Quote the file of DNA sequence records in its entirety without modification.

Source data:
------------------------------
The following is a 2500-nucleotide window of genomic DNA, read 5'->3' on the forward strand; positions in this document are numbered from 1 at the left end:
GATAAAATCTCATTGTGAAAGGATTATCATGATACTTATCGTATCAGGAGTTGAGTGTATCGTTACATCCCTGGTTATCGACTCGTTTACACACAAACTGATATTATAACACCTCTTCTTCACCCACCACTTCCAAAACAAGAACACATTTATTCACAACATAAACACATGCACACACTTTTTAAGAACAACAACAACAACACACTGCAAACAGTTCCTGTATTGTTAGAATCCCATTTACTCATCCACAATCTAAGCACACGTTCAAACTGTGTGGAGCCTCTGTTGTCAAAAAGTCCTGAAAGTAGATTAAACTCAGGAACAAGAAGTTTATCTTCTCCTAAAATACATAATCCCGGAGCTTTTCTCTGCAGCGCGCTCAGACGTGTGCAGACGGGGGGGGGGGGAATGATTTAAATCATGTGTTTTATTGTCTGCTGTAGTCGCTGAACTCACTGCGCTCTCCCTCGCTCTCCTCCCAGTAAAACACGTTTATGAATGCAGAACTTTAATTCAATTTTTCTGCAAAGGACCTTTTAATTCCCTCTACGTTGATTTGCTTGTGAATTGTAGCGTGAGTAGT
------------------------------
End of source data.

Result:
The following is a 2500-nucleotide window of genomic DNA, read 5'->3' on the forward strand; positions in this document are numbered from 1 at the left end:
GATAAAATCTCATTGTGAAAGGATTATCATGATACTTATCGTATCAGGAGTTGAGTGTATCGTTACATCCCTGGTTATCGACTCGTTTACACACAAACTGATATTATAACACCTCTTCTTCACCCACCACTTCCAAAACAAGAACACATTTATTCACAACATAAACACATGCACACACTTTTTAAGAACAACAACAACAACACACTGCAAACAGTTCCTGTATTGTTAGAATCCCATTTACTCATCCACAATCTAAGCACACGTTCAAACTGTGTGGAGCCTCTGTTGTCAAAAAGTCCTGAAAGTAGATTAAACTCAGGAACAAGAAGTTTATCTTCTCCTAAAATACATAATCCCGGAGCTTTTCTCTGCAGCGCGCTCAGACGTGTGCAGACGGGGGGGGGGGGAATGATTTAAATCATGTGTTTTATTGTCTGCTGTAGTCGCTGAACTCACTGCGCTCTCCCTCGCTCTCCTCCCAGTAAAACACGTTTATGAATGCAGAACTTTAATTCAATTTTTCTGCAAAGGACCTTTTAATTCCCTCTACGTTGATTTGCTTGTGAATTGTAGCGTGAGTAGT